BELOIT—Beloit healthcare and city officials say they are cautiously optimistic as COVID-19 hospitalizations trend down and local daily virus statistics remain lower than past months.

Beloit Health System CEO Tim McKevett said as of Monday there were five patients with COVID-19 at Beloit Memorial Hospital, down from the health system’s peak of 20 hospitalizations on April 25.

“We are excited about the decrease in the hospitalizations and proud of the results we’ve received in producing positive clinical outcomes for our community,” McKevett said. “From a healthcare perspective as we prepare and open up more gradually, it’s critical to observe social distancing, hand hygiene and masking.”

Around 6% of all virus tests completed in Rock County have come back positive, in line with the statewide rate of 5.4%. In Illinois, 11% of tests have come back positive and locally Winnebago County reported 9.3% of all tests returned positive.

McKevett said the health system will allow one visitor for outpatient surgical procedures on June 22 that could be increased after the policy is reviewed after the July 4 holiday weekend. Currently no visitors are allowed at Beloit Memorial Hospital except for patients in end-of-life situations, pediatric patients and mothers in labor.

The health system also is offering antibody testing for those who believe they may have been exposed to the virus. Anyone wishing to get tested is required to contact their primary care physician who can authorize the test, with the health system still using a convalescent plasma program that allows blood plasma donations of recovered patients with antibodies that are given to critically ill COVID-19 patients.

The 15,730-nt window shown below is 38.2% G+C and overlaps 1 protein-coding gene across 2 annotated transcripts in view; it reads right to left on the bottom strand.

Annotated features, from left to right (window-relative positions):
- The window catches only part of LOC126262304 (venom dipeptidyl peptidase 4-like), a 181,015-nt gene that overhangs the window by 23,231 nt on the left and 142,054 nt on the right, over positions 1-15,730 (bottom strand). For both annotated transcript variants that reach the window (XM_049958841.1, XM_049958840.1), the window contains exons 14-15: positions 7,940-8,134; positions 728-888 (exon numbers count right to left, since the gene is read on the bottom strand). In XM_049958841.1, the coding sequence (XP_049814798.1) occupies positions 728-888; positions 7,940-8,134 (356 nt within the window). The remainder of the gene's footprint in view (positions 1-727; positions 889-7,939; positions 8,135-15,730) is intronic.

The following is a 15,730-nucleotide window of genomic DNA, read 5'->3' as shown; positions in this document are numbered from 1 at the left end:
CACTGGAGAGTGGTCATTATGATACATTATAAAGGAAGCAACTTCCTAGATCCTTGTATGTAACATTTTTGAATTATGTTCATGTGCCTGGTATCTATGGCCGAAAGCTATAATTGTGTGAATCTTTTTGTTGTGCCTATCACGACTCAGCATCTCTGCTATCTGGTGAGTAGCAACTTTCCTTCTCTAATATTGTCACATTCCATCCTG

“We are routinely using and having positive results with the convalescent plasma program,” McKevett said.

Also on Monday, the U.S. Food and Drug Administration (FDA) revoked the emergency authorization of hydroxychloroquine, a drug that’s been widely used during the pandemic, after it was “no longer reasonable to believe” it may be effective in treating COVID-19.

McKevett said the hospital’s medical team was aware of the ruling and would be reviewing all treatment options going forward.

“We have not yet made a decision on that,” McKevett said.

Beloit City Manager Lori Curtis Luther said minimum safety requirements currently in place for Beloit businesses were working.

The Beloit City Council extended the requirements that call for social distancing and restrict group sizes at a meeting on Monday night.

“I know that may frustrate some, but we are just trying to look at the big picture,” Luther said.

Large events like the Beloit Farmers Market have been modified to accommodate for the changes, while other events like Pops on The Rock July Fourth fireworks display and Street Dance have been canceled.

Both Luther and McKevett said they believed the positive trend locally is due in-part to residents taking the physical distancing and masking public health advice seriously.

“I think we were able to turn the curve down because of the community has been so involved in the mitigation efforts,” McKevett said.

But it’s still possible a so-called second wave of the virus could come in the future.

“If we get a second wave, historically, a second wave of a virus isn’t as virulent as the first,” McKevett said. “We’ve learned how to treat it early and what mitigation efforts work. I think we will be better prepared for it.”